# Completing Cube

Prove or disprove that There exists a positive integer M, such that 1^3+2^3+…+n^3=M^3, where n>1.

Thank you for helping.

Simon YAU.

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"There exists a positive integer M,

such that 1³ + 2³ + … + n³ = M³, where n > 1."

First of all, we know a common result about the sum of cubes:

1³ + 2³ + … + n³ = [ n(n+1)/2 ]²

Therefore, the statement is equivalent to

"There exists a positive integer M,

such that [ n(n+1)/2 ]² = M³, where n > 1."

If a number is both a perfect square and a perfect cube, it must be a perfect sixth power.

That is, [ n(n+1)/2 ]² = M³ = A⁶ where A is a positive integer.

In other words, we need that

n(n+1)/2 = A³ is a perfect cube, and M = A² is a perfect square.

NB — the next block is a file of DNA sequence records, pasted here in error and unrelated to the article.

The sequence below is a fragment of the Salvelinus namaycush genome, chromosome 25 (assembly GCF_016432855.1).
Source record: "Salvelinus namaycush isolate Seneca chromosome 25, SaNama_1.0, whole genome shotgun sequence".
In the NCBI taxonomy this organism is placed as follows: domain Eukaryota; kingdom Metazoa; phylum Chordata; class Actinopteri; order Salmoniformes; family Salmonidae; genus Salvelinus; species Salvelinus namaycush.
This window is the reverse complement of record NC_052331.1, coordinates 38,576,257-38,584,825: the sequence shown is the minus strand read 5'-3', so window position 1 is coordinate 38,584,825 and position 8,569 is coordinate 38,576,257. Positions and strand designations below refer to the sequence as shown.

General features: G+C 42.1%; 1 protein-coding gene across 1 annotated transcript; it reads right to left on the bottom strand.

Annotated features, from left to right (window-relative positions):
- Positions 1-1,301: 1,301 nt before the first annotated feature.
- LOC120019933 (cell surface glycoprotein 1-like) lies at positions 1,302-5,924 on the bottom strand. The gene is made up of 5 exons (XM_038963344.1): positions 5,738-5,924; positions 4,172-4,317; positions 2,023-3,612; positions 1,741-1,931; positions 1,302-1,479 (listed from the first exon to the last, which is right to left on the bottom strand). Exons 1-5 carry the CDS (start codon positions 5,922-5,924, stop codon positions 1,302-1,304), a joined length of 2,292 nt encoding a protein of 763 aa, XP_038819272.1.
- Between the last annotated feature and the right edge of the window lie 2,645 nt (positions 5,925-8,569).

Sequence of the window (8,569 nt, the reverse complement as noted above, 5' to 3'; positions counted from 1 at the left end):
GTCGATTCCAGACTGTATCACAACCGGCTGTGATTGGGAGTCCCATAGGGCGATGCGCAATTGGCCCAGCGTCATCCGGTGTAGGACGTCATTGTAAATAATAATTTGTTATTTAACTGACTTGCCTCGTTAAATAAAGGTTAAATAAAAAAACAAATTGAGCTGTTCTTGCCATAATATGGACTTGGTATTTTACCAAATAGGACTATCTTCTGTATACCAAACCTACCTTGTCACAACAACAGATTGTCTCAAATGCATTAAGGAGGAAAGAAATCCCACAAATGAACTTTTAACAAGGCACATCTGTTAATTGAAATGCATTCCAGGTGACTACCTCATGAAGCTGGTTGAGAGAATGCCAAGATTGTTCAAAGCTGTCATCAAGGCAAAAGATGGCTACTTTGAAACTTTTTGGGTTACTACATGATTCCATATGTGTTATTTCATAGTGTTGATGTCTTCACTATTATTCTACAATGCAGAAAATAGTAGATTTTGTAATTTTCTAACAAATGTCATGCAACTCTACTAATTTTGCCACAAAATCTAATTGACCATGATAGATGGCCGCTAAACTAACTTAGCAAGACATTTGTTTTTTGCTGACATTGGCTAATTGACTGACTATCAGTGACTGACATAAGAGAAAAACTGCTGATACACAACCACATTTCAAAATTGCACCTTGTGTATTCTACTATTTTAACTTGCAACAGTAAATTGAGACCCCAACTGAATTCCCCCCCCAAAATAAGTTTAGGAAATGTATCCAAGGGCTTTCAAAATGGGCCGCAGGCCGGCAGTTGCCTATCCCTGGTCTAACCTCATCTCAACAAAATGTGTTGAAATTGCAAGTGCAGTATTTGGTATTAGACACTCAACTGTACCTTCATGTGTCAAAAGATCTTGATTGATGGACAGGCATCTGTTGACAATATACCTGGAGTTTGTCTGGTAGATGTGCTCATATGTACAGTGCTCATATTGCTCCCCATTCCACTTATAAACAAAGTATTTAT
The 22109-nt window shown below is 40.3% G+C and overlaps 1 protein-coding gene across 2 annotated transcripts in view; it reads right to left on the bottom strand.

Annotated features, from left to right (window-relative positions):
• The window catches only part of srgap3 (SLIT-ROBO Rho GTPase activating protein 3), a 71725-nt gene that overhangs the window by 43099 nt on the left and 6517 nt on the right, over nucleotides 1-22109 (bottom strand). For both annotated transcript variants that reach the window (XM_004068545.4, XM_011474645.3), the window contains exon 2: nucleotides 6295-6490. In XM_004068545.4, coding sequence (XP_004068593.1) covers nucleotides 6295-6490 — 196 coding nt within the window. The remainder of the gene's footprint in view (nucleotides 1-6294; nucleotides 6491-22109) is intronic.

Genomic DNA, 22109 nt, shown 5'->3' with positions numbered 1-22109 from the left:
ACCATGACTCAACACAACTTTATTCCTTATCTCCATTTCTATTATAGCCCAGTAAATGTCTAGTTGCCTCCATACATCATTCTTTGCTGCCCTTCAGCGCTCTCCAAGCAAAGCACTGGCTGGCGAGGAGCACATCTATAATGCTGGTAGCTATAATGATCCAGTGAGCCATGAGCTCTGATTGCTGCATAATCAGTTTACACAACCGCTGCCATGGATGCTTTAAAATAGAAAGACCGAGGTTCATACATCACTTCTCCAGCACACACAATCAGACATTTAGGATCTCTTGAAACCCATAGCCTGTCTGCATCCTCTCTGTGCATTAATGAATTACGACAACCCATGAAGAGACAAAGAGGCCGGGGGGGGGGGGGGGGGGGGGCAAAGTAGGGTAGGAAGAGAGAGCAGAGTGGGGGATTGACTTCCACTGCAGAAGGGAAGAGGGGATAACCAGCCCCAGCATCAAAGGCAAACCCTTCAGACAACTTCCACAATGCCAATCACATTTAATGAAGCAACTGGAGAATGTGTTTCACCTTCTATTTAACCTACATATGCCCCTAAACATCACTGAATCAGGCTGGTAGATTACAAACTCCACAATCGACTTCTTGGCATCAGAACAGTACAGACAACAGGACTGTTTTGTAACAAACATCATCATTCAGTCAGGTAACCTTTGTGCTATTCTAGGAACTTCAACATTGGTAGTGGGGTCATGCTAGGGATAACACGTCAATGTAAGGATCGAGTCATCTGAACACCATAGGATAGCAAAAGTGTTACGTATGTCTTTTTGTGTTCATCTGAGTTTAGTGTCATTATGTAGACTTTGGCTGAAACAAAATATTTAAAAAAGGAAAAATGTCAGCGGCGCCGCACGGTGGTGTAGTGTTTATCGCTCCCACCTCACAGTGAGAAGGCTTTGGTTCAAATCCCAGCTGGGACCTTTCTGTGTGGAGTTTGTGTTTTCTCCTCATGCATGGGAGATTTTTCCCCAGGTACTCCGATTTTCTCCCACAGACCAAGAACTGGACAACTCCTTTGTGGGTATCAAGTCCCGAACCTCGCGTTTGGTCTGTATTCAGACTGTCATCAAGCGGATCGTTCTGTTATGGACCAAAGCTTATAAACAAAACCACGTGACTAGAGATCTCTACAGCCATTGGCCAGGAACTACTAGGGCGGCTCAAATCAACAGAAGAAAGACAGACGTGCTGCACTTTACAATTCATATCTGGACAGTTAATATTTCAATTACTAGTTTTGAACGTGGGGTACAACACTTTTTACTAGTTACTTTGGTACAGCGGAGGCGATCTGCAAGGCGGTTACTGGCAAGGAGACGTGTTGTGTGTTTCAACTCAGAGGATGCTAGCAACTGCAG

(Actually, the only triangular number n(n+1)/2 which is also a perfect cube is only 1.)

Consider

n(n+1)/2 = A³

n² + n = 2A³

4n² + 4n = 8A³

4n² + 4n + 1 = 8A³ + 1

(2n + 1)² = (2A)³ + 1

(2n + 1)² - (2A)³ = 1 ...(✿)

Among all integers p and q such that p² - q³ = 1,

the ONLY solution is p = 3 and q = 2.

This is called the Catalan's conjecture (now a theorem).

In other words, the only solution to (✿) is that

2n + 1 = 3 and 2A = 2M² = 2

That is, n = 1 and M = 1.

Therefore, the ONLY possible case is n = 1.

That means, there does not exists a positive integer M

such that 1³ + 2³ + … + n³ = M³, where n > 1.

References:

http://en.wikipedia.org/wiki/Squared_triangular_nu...

http://mathworld.wolfram.com/CubicTriangularNumber...

http://mathworld.wolfram.com/CatalansConjecture.ht...

Basic references:

http://www.themathpage.com/arith/appendix.htm

http://mathcentral.uregina.ca/QQ/database/QQ.09.06...

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